All of us want to be a better person, whether to make us more marketable, or to make us better friends and family members. Unfortunately, it can be hard to know where to start or how to go about it. This article will discuss five things that you can incorporate into your everyday life to become a better you.
First one free habit: keep looking for advice on improving yourself, but don't feel like you need to accept all of it. Becoming a better you doesn't mean becoming someone else.
1. Don't Compare Yourself to Others
An article by the Harvard Business Review says that one of the biggest stumbling blocks that we can trip on the road to self-improvement is gauging ourselves based on other people. It's okay to have people who inspire you, but like we said in the introduction, becoming a better you means becoming more advanced as a person, not becoming a different person. If you base your progress on someone else, you'll either never achieve your goals or achieving your goals will mean going against your true nature.
2. Read a Lot
Most resources on self-development recommend reading. Most of them talk about instruction manuals or self-help books. If that's your kind of literature than that's great, but you should also know that there are other options.
Non-fiction books teach us about the world and help us to dive deeper into the body of knowledge behind our own interests. They can also help us to make decisions in our own lives based on the experiences of those who have gone before us.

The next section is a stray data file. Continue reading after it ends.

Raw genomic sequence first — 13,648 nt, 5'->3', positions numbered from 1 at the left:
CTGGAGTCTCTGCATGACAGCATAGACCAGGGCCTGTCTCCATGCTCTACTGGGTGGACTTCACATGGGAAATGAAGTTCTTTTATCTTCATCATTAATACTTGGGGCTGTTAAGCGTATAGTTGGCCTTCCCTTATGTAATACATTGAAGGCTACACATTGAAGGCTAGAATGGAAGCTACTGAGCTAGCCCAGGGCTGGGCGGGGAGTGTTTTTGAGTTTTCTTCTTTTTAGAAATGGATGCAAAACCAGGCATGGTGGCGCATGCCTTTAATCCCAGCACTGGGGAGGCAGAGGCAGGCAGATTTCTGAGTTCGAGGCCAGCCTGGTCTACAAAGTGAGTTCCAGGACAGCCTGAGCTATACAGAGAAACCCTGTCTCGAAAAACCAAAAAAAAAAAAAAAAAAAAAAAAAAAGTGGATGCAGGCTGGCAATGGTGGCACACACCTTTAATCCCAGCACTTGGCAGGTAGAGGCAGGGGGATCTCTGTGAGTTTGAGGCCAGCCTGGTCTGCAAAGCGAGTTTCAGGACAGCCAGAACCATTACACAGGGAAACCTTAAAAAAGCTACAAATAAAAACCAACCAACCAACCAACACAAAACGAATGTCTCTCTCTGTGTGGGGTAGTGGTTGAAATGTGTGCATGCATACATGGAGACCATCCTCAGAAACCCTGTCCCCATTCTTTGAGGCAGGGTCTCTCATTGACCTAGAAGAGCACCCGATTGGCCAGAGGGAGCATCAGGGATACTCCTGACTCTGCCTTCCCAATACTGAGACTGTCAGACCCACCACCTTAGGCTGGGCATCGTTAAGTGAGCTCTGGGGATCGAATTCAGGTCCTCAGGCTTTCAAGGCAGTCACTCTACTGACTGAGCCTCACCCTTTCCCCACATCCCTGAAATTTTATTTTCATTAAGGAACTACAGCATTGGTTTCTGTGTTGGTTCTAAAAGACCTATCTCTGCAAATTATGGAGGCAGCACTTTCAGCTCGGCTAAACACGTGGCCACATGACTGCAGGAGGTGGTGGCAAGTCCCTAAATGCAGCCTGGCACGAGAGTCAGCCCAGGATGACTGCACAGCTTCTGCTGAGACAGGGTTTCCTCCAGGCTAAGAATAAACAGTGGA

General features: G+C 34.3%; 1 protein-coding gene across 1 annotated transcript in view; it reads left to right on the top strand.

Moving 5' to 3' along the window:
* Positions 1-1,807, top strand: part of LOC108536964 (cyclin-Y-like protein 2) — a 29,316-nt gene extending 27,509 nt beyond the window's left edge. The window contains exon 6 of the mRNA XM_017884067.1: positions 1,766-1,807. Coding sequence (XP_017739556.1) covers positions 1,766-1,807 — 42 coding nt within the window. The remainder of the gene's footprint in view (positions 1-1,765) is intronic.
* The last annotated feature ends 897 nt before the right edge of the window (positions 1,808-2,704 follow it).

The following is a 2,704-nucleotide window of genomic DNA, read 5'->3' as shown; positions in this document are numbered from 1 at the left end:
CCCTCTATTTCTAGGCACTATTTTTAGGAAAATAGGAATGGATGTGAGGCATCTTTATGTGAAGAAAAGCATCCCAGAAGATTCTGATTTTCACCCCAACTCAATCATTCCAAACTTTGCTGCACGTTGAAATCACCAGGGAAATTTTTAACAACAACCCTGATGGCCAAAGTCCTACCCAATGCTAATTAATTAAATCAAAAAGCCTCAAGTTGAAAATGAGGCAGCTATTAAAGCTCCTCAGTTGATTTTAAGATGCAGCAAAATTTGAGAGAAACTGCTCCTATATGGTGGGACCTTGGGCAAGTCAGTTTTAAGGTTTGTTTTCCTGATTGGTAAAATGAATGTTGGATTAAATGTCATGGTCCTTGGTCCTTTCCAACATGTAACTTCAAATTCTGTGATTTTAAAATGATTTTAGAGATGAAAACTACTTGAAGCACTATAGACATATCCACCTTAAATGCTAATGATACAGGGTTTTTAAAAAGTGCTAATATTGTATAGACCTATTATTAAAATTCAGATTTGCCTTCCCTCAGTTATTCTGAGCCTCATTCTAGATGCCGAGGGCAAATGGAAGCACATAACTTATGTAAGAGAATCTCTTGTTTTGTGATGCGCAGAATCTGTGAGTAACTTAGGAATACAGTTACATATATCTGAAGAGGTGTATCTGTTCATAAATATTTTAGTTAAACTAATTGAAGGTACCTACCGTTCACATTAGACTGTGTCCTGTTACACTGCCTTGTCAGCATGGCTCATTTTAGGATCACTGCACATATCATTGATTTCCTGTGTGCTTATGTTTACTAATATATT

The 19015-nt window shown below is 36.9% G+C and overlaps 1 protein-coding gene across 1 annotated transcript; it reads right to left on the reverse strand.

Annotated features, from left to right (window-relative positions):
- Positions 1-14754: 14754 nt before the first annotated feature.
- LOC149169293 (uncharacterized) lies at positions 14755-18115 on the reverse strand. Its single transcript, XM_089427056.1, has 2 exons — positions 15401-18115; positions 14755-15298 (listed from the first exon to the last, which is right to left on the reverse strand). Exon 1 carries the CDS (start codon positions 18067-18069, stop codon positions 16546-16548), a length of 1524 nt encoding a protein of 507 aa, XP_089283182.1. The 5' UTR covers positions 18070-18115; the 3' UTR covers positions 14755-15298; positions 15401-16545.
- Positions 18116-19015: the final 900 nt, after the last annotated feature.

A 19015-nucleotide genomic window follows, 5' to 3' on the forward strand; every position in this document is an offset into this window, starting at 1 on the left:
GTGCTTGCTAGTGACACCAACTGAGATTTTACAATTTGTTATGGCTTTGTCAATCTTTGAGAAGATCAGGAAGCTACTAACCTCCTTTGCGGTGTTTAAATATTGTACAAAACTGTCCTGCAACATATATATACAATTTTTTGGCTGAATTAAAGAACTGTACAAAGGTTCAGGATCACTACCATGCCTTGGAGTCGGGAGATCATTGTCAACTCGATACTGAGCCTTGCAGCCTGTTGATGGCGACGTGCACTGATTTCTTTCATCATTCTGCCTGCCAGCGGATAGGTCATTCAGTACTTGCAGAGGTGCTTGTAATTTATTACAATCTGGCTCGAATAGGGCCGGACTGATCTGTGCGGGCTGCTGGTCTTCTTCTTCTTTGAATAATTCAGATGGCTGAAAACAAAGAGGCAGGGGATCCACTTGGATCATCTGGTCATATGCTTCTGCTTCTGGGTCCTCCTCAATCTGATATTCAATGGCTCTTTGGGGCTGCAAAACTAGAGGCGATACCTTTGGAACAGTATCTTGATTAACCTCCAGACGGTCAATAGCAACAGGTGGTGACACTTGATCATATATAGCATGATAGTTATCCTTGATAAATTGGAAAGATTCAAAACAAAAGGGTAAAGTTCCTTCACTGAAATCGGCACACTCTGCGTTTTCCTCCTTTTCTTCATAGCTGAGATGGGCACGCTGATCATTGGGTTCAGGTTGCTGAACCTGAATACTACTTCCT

On the other hand, studies have shown that fiction books help us to develop our sense of empathy. Empathy, or the ability to relate to the experiences of other people, should be in the toolbox of anyone who hopes to be a better person because it helps us to relate better to others and to make more conscientious decisions.
Becoming intimately interested in the experiences of another person, even if that person is fictional, can be good practice for developing our emotional skills for when we meet other people in the real world.
3. Don't Try to Live in a Vacuum
An article be Inc. recommends finding other people to help us along the road to self-betterment. This may seem like awkward advice. After all, our first two tips were about not relying on others. If you think about it, however, this kind of makes sense too.
You don't want to become a better you by trying to become someone else, but what's the point of becoming a better you if you try to exist in isolation? Develop your new life skills by socializing with others, whether it's friends or family or members of religious and social organizations.
4. Don't Just Start New Habits, Quit Old Ones
In an article on good habits for self-development, Lifehack.org reminds us that it is just as important to quit bad habits. Picking up new tools to use in your everyday life is great, but sometimes that toolbox is cluttered with broken tools or other junk that we shouldn't be carrying around with us anymore.
Often these are habits that we picked up in our youth, maybe to cope with problems that we used to have but don't encounter anymore. If we keep old habits like this around for too long, they can start to create more problems than they solve.
5. Don't Limit Your Interests
The Harvard Business Review also reminds us that we should become better people by becoming well-rounded people. We won't become great people by developing our skills in one particular area, the world is too complicated for that. So instead of diving head strong into one thing, try to make little changes throughout your day in a variety of different ways.
This post is for informational purposes only. It should not be considered therapy. This blog is only for informational and educational purposes and should not be considered therapy or any form of treatment. We are not able to respond to specific questions or comments about personal situations, appropriate diagnosis or treatment, or otherwise provide any clinical opinions. If you think you need immediate assistance, call your local doctor/psychologist or psychiatrist or the SADAG Mental Health Line on 011 234 4837. If necessary, please phone the Suicide Crisis Line on 0800 567 567 or sms 31393.